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Personal Finance It’s time to stop pretending RRSPs are a universal retirement-savings vehicle

RRSPs are going grey.

Owing to expensive real estate and the advent of tax-free savings accounts (TFSAs), adults in their 20s through 40s have less of a presence among contributors to registered retirement savings plans than they did a decade and a half ago. Meanwhile, people aged 55 and up are starting to dominate.

It’s too soon to tell if this emphasis on TFSAs and real estate is harmful, neutral or even beneficial for younger adults. What we do know is that hyping RRSPs as a retirement savings vehicle for all is starting to look pointless. They’re much more a tool of people at the apex of their career – high-earning home owners who can easily handle their mortgage and can’t meet their savings and investing needs with TFSAs alone.

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Statistics Canada numbers show RRSP contributions grew by 2.6 per cent annually to $40.4-billion between 2005 and 2016, the most recent year for which there is data. This isn’t a mind-blowing number, but it’s much ahead of the average 1.7-per-cent inflation rate for that period.

The census of who’s actually contributing this money is where you see the real story in RRSP contribution patterns:

  • people aged 25 to 34 fell to 11 per cent of contributors in 2016 from 14 per cent in 2005;
  • 35- to 44-year-olds fell to 19 per cent from 26 per cent;
  • 45- to 54-year-olds fell to 28 per cent from 32 per cent;
  • 55- to 64-year-olds surged to 31 per cent from 23 per cent;
  • people 65 or older jumped to 9 per cent from 4 per cent.

Demographics help explain these changes. The boomer generation started retiring a few years ago and will continue to make this transition over the next 10 years. Well-established in their careers and their houses, boomers are directing their financial resources into retirement saving and picking up the slack left as the retreat of younger people weighs on some RRSP contribution numbers.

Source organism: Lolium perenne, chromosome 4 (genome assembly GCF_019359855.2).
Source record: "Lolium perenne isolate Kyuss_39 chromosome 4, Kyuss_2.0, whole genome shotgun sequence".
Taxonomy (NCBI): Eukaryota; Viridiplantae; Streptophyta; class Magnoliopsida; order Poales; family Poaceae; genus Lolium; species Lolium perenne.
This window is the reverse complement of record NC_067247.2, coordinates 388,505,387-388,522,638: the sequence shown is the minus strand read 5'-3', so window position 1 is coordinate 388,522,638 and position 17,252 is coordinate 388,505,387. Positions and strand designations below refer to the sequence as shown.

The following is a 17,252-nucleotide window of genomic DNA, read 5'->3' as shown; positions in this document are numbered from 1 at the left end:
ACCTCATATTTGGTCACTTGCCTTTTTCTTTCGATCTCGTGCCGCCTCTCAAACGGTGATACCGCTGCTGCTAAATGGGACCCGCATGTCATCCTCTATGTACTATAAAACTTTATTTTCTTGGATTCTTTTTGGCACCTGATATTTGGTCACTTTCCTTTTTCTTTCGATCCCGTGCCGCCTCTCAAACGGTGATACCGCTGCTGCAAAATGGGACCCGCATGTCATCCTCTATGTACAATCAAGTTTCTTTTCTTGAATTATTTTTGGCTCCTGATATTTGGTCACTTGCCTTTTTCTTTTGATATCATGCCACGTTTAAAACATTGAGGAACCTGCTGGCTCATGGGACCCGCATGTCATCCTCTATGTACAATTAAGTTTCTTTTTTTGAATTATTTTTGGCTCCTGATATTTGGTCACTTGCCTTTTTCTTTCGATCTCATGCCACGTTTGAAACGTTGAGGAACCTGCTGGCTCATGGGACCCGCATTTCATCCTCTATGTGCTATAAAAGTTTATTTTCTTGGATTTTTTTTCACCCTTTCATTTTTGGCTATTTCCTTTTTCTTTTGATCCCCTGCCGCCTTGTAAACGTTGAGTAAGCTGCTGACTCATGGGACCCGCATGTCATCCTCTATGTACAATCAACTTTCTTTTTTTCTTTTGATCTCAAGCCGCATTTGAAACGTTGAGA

While total RRSP contributions rose steadily from 2005 to 2016, the total number of RRSP contributors shrank to 5.9 million from 6.1 million. Also, the median contribution was unchanged at $3,000 for 2013-16 and didn’t rise much in the preceding years.

Boomers are contributing to RRSPs avidly. Younger people, not so much. Joseph De Dominicis, vice-president and Ontario retirement leader for Morneau Shepell, said people in their 20s through early 40s may simply not have the money for RRSPs.

“They just have so many other competing priorities for their dollars – getting onto the property ladder, paying their mortgage,” he said.

TFSAs are also a factor in the retreat of younger adults from RRSPs. Introduced in 2009, TFSAs quickly built a following as an all-purpose saving and investing vehicle. You can save for a home down payment or keep a household emergency fund in a TFSA, or you can use it to invest for the long-term.

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Contribution to TFSAs are made with after-tax dollars and all withdrawals are considered tax-free. Contributing to an RRSP gets you a tax deduction, but the amount you withdraw from an RRSP is added to your income and thus taxable. These differences argue for using TFSAs over RRSPs in your younger working years.

The tax refund you get from an RRSP contribution early in your career could be far less than the tax hit on an RRSP withdrawal in retirement. The ideal contribution to an RRSP is made in a year when your income is higher than it will be in retirement. In other words, the peak career years that boomers are in right now.

A drawback with TFSAs is that there’s a maximum contribution of $6,000 a year, up from $5,500 last year and $5,000 when they were introduced. Even if people were to designate every dollar contributed to a TFSA for retirement, many wouldn’t save enough for the retirement they envision.

Will today’s young adults pivot to RRSPs later in life, as boomers have already? Morneau Shepell’s Mr. De Dominicis thinks so, but at a later age. “It will take people longer to get to a point where they have the disposable income to do it,” he said.

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